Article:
1. There are generally industry standards for color. For example, green has become the industry standard for health and nutrition. “Green” has even become the term for eco-friendly. At the same time, you may also want to look at colors that are typically NOT used in your industry. For example, one large bank recently changed their logo, store signage, ATMs, etc from their red and black logo to a new logo featuring the colors blue and green. In the financial industry, being “in the red” is undesirable, while blue communicates trustworthiness. Thinking about typical colors for your industry and colors that may have a negative connotation are good practices when creating your identity and color palette.
2. Some colors help to evoke a mood. Peaceful colors are generally blue, green, or turquoise. Corporate colors are black or navy. Exciting colors are red or magenta. I generally hear clients say they’d like their logo and color palette to be bright and cheerful to evoke an uplifting mood, as in Denise Mock’s color palette. She wanted to reinforce a positive, cheerful outlook, so we decided to create her logo in several bright colors that can be used interchangeably in her marketing materials.
4. Colors can also create a sense of urgency. Yellow, red and orange have a tendency to be attention grabbing and therefore can cause a sense of urgency. In fact, in 1999, research from Pantone revealed that a yellow background with black type was the best color combination for printed material*. It stated that this combination scored highest in memory retention and legibility. Ever wonder why all those school flyers and postings on telephone poles are printed on neon paper?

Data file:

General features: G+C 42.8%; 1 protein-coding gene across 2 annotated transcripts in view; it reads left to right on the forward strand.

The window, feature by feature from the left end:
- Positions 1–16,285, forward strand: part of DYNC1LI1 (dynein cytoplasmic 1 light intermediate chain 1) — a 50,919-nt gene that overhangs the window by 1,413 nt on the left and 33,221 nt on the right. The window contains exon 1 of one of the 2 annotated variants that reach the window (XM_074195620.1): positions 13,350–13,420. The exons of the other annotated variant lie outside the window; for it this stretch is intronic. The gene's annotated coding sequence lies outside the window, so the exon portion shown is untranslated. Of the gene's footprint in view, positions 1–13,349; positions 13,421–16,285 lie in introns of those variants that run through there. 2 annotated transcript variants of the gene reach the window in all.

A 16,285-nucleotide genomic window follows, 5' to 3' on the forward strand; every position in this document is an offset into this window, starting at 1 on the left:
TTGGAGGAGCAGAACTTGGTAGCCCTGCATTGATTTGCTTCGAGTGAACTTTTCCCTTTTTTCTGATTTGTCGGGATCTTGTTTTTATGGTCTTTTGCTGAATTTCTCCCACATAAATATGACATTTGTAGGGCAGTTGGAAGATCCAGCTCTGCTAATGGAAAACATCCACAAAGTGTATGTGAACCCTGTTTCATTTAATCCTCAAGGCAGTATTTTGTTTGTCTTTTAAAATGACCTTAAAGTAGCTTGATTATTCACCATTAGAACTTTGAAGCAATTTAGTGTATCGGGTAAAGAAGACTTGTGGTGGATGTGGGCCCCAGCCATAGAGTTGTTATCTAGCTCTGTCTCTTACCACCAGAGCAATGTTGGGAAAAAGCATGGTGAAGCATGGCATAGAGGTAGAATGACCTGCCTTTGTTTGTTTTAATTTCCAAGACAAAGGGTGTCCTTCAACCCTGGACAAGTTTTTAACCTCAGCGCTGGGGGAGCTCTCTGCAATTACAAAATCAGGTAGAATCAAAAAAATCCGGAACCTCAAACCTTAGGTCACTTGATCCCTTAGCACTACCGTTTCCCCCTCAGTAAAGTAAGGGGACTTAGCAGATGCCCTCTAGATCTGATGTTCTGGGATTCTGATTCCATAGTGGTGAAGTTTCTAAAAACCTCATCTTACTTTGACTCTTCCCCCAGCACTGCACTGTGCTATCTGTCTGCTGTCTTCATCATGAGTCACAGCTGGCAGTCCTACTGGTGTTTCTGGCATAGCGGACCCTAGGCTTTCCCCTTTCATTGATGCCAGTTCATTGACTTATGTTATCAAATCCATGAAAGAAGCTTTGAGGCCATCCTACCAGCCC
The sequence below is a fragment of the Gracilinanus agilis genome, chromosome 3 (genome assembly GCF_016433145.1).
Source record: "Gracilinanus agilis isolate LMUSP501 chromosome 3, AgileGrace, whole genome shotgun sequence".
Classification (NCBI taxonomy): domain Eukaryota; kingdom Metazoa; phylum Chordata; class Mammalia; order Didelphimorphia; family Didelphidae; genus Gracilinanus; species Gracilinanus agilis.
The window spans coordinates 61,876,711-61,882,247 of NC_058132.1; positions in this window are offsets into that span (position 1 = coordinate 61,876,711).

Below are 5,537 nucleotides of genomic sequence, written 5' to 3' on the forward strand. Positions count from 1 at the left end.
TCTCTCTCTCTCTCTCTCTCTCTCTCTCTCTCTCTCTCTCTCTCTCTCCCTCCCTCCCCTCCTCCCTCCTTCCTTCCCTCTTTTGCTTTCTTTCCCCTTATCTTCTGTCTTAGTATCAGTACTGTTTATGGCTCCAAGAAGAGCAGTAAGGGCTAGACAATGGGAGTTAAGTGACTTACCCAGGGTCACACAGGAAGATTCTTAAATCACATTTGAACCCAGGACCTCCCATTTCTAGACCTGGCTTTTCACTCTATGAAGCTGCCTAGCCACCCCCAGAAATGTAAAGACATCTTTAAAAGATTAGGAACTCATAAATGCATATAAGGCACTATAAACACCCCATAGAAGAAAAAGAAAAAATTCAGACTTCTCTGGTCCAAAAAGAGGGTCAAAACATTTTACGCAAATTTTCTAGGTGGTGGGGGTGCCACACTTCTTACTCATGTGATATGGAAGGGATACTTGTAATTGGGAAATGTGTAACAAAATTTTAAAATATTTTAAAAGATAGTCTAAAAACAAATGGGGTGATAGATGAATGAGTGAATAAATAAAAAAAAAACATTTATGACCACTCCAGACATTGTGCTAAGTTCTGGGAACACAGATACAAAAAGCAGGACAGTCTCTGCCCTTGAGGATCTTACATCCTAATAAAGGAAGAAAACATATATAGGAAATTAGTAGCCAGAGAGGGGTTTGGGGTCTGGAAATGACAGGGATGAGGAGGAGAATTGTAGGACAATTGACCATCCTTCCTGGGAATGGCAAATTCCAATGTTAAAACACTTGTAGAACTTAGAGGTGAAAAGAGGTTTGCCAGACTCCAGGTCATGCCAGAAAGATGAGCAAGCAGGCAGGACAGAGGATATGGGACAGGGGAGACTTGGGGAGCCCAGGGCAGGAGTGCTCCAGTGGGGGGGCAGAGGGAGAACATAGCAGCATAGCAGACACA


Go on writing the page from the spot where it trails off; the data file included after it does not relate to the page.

5. Color can help you stand out. We’ve already talked about industry standards, that green usually is related to healthy, eco-friendly, or natural, but by choosing a different color than the industry norm, you can stand out. For instance, if you are the only purple label in the natural shampoo aisle, you’re label will be most likely to stand out. Sometimes, it’s about being different.
6. You need to be versatile. Don’t “paint yourself into a corner” with color. Make sure you have a color palette. Choose colors that work together as a family. Make certain they can be used to compliment each other and facilitate the type of instant communication we’ve talked about.
7. Lastly, break the rules. Use colors that appeal to you. You want to love your logo and branding, so be sure to choose what speaks to you, as well. There is always more than one option when it comes to color in business. You don’t have to choose anything that you don’t like or that doesn’t resonate with you.
* The Costco Connection, December, 1999
Photo credit: Steve Snodgrass